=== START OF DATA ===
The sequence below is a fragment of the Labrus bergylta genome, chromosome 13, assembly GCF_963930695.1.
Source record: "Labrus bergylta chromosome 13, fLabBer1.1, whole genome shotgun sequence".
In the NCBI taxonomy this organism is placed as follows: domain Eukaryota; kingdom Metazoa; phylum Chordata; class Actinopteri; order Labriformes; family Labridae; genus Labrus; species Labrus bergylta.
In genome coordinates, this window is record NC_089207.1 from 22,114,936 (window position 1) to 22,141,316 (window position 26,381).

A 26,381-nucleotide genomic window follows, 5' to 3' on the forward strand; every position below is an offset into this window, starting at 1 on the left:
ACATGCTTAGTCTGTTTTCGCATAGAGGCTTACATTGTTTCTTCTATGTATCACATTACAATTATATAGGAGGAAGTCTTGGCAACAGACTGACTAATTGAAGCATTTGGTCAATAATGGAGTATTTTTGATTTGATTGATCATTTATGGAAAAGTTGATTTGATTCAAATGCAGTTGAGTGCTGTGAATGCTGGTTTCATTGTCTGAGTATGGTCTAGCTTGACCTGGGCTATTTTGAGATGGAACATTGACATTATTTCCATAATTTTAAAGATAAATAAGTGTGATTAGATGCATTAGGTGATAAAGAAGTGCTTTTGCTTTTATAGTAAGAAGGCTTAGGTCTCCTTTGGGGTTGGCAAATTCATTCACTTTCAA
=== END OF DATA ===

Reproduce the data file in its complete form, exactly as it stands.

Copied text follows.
The sequence below is a fragment of the Labrus bergylta genome, chromosome 13, assembly GCF_963930695.1.
Source record: "Labrus bergylta chromosome 13, fLabBer1.1, whole genome shotgun sequence".
In the NCBI taxonomy this organism is placed as follows: domain Eukaryota; kingdom Metazoa; phylum Chordata; class Actinopteri; order Labriformes; family Labridae; genus Labrus; species Labrus bergylta.
In genome coordinates, this window is record NC_089207.1 from 22,114,936 (window position 1) to 22,141,316 (window position 26,381).

A 26,381-nucleotide genomic window follows, 5' to 3' on the forward strand; every position below is an offset into this window, starting at 1 on the left:
ACATGCTTAGTCTGTTTTCGCATAGAGGCTTACATTGTTTCTTCTATGTATCACATTACAATTATATAGGAGGAAGTCTTGGCAACAGACTGACTAATTGAAGCATTTGGTCAATAATGGAGTATTTTTGATTTGATTGATCATTTATGGAAAAGTTGATTTGATTCAAATGCAGTTGAGTGCTGTGAATGCTGGTTTCATTGTCTGAGTATGGTCTAGCTTGACCTGGGCTATTTTGAGATGGAACATTGACATTATTTCCATAATTTTAAAGATAAATAAGTGTGATTAGATGCATTAGGTGATAAAGAAGTGCTTTTGCTTTTATAGTAAGAAGGCTTAGGTCTCCTTTGGGGTTGGCAAATTCATTCACTTTCAA